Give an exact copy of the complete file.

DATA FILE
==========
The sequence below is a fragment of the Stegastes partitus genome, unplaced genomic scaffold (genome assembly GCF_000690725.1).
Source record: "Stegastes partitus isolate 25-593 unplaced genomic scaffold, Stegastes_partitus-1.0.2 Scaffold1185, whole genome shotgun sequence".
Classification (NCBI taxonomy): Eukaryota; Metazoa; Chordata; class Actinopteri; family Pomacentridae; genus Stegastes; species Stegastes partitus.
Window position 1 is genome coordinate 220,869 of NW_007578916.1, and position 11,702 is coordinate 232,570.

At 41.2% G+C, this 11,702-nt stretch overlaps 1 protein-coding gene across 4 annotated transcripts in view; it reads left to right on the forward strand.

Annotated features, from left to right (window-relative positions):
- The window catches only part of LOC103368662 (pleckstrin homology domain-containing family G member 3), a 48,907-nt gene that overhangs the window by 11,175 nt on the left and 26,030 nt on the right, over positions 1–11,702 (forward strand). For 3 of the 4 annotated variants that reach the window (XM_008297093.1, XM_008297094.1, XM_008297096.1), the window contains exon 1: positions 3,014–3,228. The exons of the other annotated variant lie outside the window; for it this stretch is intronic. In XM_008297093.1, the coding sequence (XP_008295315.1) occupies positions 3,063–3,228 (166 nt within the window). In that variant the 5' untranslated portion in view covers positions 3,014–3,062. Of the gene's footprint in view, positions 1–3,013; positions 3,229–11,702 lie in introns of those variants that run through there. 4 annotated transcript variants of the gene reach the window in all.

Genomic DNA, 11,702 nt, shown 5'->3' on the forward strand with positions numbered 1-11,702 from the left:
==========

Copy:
The sequence below is a fragment of the Stegastes partitus genome, unplaced genomic scaffold (genome assembly GCF_000690725.1).
Source record: "Stegastes partitus isolate 25-593 unplaced genomic scaffold, Stegastes_partitus-1.0.2 Scaffold1185, whole genome shotgun sequence".
Classification (NCBI taxonomy): Eukaryota; Metazoa; Chordata; class Actinopteri; family Pomacentridae; genus Stegastes; species Stegastes partitus.
Window position 1 is genome coordinate 220,869 of NW_007578916.1, and position 11,702 is coordinate 232,570.

At 41.2% G+C, this 11,702-nt stretch overlaps 1 protein-coding gene across 4 annotated transcripts in view; it reads left to right on the forward strand.

Annotated features, from left to right (window-relative positions):
- The window catches only part of LOC103368662 (pleckstrin homology domain-containing family G member 3), a 48,907-nt gene that overhangs the window by 11,175 nt on the left and 26,030 nt on the right, over positions 1–11,702 (forward strand). For 3 of the 4 annotated variants that reach the window (XM_008297093.1, XM_008297094.1, XM_008297096.1), the window contains exon 1: positions 3,014–3,228. The exons of the other annotated variant lie outside the window; for it this stretch is intronic. In XM_008297093.1, the coding sequence (XP_008295315.1) occupies positions 3,063–3,228 (166 nt within the window). In that variant the 5' untranslated portion in view covers positions 3,014–3,062. Of the gene's footprint in view, positions 1–3,013; positions 3,229–11,702 lie in introns of those variants that run through there. 4 annotated transcript variants of the gene reach the window in all.

Genomic DNA, 11,702 nt, shown 5'->3' on the forward strand with positions numbered 1-11,702 from the left: